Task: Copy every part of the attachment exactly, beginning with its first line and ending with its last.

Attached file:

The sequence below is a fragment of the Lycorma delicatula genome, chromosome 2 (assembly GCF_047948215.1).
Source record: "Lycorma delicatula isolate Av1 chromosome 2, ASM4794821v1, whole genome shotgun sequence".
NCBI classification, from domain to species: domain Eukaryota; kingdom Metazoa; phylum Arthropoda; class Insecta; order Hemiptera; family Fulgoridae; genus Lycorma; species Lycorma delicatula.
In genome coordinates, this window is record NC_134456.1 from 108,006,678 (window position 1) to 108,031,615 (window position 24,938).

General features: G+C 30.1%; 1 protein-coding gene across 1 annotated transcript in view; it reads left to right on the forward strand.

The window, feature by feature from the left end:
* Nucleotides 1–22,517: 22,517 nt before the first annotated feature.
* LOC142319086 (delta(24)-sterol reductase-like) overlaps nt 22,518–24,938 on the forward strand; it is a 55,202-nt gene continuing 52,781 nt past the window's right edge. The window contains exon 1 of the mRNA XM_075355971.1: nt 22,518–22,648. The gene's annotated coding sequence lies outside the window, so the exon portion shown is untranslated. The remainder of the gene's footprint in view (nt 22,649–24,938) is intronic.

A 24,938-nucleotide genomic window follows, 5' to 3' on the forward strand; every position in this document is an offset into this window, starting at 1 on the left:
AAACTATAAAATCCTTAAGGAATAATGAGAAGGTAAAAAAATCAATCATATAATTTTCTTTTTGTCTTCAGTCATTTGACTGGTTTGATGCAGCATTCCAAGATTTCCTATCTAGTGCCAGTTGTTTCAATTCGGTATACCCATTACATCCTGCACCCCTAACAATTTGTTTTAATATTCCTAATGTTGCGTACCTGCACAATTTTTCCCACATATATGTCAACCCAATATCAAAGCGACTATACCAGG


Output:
The sequence below is a fragment of the Lycorma delicatula genome, chromosome 2 (assembly GCF_047948215.1).
Source record: "Lycorma delicatula isolate Av1 chromosome 2, ASM4794821v1, whole genome shotgun sequence".
NCBI classification, from domain to species: domain Eukaryota; kingdom Metazoa; phylum Arthropoda; class Insecta; order Hemiptera; family Fulgoridae; genus Lycorma; species Lycorma delicatula.
In genome coordinates, this window is record NC_134456.1 from 108,006,678 (window position 1) to 108,031,615 (window position 24,938).

General features: G+C 30.1%; 1 protein-coding gene across 1 annotated transcript in view; it reads left to right on the forward strand.

The window, feature by feature from the left end:
* Nucleotides 1–22,517: 22,517 nt before the first annotated feature.
* LOC142319086 (delta(24)-sterol reductase-like) overlaps nt 22,518–24,938 on the forward strand; it is a 55,202-nt gene continuing 52,781 nt past the window's right edge. The window contains exon 1 of the mRNA XM_075355971.1: nt 22,518–22,648. The gene's annotated coding sequence lies outside the window, so the exon portion shown is untranslated. The remainder of the gene's footprint in view (nt 22,649–24,938) is intronic.

A 24,938-nucleotide genomic window follows, 5' to 3' on the forward strand; every position in this document is an offset into this window, starting at 1 on the left:
AAACTATAAAATCCTTAAGGAATAATGAGAAGGTAAAAAAATCAATCATATAATTTTCTTTTTGTCTTCAGTCATTTGACTGGTTTGATGCAGCATTCCAAGATTTCCTATCTAGTGCCAGTTGTTTCAATTCGGTATACCCATTACATCCTGCACCCCTAACAATTTGTTTTAATATTCCTAATGTTGCGTACCTGCACAATTTTTCCCACATATATGTCAACCCAATATCAAAGCGACTATACCAGG